icing and frosting

In the meat post, I mentioned making Nigel Slater's recipe for 'ginger cake with clementine frosting'--which appropriately raised the question of why I hadn't marked frosting as AmE. I've changed it now to 'orig. AmE'; since Slater is a BrE speaker one can see that frosting has made inroads here.

But the AmE frosting = BrE icing equation is one of those things that is more complicated than one might assume. That's because icing is AmE too--it just refers to something more specific (at least for me and some others, as we'll see below). To illustrate, here are the ingredients lists (though I have abbreviated the measurements) from two recipes in my Better Homes and Gardens Cookbook.

Creamy White FrostingPowdered Sugar Icing
1 cup shortening
1.5 tsp vanilla
.5 tsp lemon extract
4.5 to 4.75 cups sifted powdered sugar
3 to 4 Tbsp milk
1 cup powdered sugar
.25 tsp vanilla

First thing to note is powdered sugar, which is also called confectioner's sugar in AmE, but is called icing sugar in BrE. (I'd say powdered if it were on a doughnut, but confectioner's if I were using it in a recipe. According to the British Sugar website, powdered sugar is not as fine as icing sugar.) Second thing to notice is that the frosting recipe has a big hunk of fat in it (butter is usually used, cream cheese is another option), and the icing recipe doesn't. Now, I do not claim that this is always the case in every AmE speaker's use of icing and frosting, but it is the distinction the (orig. AmE) cookbook (BrE cookery book) seems to make, as neither of the icing recipes has any fat other than some in the milk. Without investigating the recipe, I can tell the difference between frosting and icing (in my dialect, at least) in that frosting (due to its fat content, no doubt) isn't hard or smooth. A glaze would have to be an icing, not a frosting. The UK also has a hard kind called royal icing and makes much more use than US of soft, roll-out fondant icing—all of which would be frosting in my dialect.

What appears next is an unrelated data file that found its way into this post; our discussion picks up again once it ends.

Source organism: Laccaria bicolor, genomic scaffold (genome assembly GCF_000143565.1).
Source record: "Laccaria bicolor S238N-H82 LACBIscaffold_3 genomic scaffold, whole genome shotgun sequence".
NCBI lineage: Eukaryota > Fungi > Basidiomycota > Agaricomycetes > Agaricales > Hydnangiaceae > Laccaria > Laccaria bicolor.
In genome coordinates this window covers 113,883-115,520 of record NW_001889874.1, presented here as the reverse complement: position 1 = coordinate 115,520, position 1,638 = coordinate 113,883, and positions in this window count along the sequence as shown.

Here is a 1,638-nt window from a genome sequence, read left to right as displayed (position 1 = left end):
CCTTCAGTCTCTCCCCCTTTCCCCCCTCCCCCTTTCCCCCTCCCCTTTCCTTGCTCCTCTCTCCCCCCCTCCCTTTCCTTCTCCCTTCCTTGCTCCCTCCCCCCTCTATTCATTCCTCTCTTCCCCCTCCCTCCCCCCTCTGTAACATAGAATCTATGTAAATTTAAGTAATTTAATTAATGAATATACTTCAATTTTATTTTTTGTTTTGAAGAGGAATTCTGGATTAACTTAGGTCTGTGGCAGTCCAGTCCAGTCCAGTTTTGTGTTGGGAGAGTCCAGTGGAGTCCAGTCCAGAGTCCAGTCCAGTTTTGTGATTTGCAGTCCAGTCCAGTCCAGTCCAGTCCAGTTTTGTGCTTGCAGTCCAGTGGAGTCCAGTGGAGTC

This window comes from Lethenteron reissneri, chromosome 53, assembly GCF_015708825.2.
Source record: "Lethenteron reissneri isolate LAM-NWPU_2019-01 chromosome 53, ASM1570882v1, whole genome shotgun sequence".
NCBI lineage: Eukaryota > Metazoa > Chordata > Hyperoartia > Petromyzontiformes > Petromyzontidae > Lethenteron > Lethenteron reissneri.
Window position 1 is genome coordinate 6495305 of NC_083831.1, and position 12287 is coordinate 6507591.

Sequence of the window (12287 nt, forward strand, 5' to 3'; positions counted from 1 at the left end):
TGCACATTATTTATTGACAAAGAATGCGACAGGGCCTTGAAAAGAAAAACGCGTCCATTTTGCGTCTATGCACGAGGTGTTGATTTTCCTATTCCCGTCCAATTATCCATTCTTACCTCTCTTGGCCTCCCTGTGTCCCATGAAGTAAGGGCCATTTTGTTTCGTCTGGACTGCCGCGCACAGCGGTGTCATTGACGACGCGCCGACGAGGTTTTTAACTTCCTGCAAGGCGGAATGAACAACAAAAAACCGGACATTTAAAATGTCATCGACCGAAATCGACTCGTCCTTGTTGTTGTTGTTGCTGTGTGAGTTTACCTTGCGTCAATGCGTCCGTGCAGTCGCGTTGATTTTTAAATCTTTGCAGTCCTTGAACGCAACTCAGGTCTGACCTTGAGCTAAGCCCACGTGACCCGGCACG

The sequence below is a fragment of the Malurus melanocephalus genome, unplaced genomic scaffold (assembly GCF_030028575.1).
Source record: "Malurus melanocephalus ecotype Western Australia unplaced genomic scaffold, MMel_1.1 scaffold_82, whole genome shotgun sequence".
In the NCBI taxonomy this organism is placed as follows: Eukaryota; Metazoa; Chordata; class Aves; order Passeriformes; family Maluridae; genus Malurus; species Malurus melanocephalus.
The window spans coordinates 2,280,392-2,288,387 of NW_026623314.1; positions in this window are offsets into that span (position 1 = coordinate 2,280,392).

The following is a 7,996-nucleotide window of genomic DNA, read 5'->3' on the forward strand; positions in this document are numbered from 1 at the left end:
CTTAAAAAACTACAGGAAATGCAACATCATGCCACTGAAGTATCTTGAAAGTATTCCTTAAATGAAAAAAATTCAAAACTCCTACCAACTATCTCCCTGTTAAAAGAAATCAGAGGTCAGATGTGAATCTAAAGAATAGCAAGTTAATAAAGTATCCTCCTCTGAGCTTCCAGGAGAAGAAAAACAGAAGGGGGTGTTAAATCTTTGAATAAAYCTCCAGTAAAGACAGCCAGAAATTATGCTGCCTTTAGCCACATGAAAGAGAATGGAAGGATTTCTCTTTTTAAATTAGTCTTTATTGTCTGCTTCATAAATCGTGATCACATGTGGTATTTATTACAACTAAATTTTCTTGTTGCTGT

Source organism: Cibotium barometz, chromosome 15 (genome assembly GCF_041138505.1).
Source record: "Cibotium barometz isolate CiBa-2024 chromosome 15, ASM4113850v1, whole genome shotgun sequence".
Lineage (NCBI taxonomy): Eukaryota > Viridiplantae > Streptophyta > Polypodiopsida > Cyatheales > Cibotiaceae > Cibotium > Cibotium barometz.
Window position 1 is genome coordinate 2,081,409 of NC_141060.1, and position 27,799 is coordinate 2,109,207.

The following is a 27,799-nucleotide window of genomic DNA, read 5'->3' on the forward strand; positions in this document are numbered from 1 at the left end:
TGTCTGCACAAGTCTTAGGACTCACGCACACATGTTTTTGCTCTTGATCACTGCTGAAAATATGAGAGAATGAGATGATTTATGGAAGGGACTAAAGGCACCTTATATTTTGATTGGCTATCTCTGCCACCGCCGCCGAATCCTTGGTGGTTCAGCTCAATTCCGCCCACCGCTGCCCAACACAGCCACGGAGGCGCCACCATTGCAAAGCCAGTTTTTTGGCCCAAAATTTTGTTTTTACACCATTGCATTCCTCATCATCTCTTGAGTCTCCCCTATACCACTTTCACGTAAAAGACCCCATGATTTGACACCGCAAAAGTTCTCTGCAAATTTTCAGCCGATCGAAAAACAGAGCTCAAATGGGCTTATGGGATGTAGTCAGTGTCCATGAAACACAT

CakeSpy has an excellent article on the topic in which they take issue with the many (even expert) claims out there that frosting = icing. Here's an excerpt--remember, this is referring to American English:
This idea is backed up in a Williams-Sonoma release simply entitled Cakes, in which it is noted that icing is "used to coat and/ or fill a cake...similar to a frosting, and the terms are frequently used interchangeably"...but ultimately "an icing is generally thinner and glossier" than frosting, which is "a thick, fluffy mixture, such as buttercream, used to coat the outside of a cake." Of course, the book even goes on to even differentiate a glaze from the two as being "thinner than either a frosting or an icing"...which makes the slope all the more slippery--but does further define the difference between these sweet toppings.

I think that frosting the word is making its way into BrE because frosting the (fatty) thing is making its way in too. The standard cake topping in AmE is a buttercream frosting--but not so in BrE, where one of the most 'classic' cakes, the Victoria sponge, has jam and whipped cream in the cent{er/re}, but just some sugar on top. Christmas cake has royal icing, which is made with egg whites. The UK has taken to many American treats in recent years, such as the (orig. AmE) cupcake (click on the link if you want to bemoan the fate of the (BrE) fairy cake) and cream cheese frosting on carrot cake. I think that the more frequent use of frosting on these shores reflects an appreciation that it's a different kind of thing from icing, and therefore deserves a different name.

Before I go (to bed), a few items of 'any other business':
  • I'm finally making use of my Twitter account (lynneguist), which I'm going to use for linguisticky/cultury kinds of reflections/observations/incidents (saving the other stuff for Facebook). Having followers means something much more mundane these days than it did a decade ago, doesn't it? At any rate, you're welcome to become one...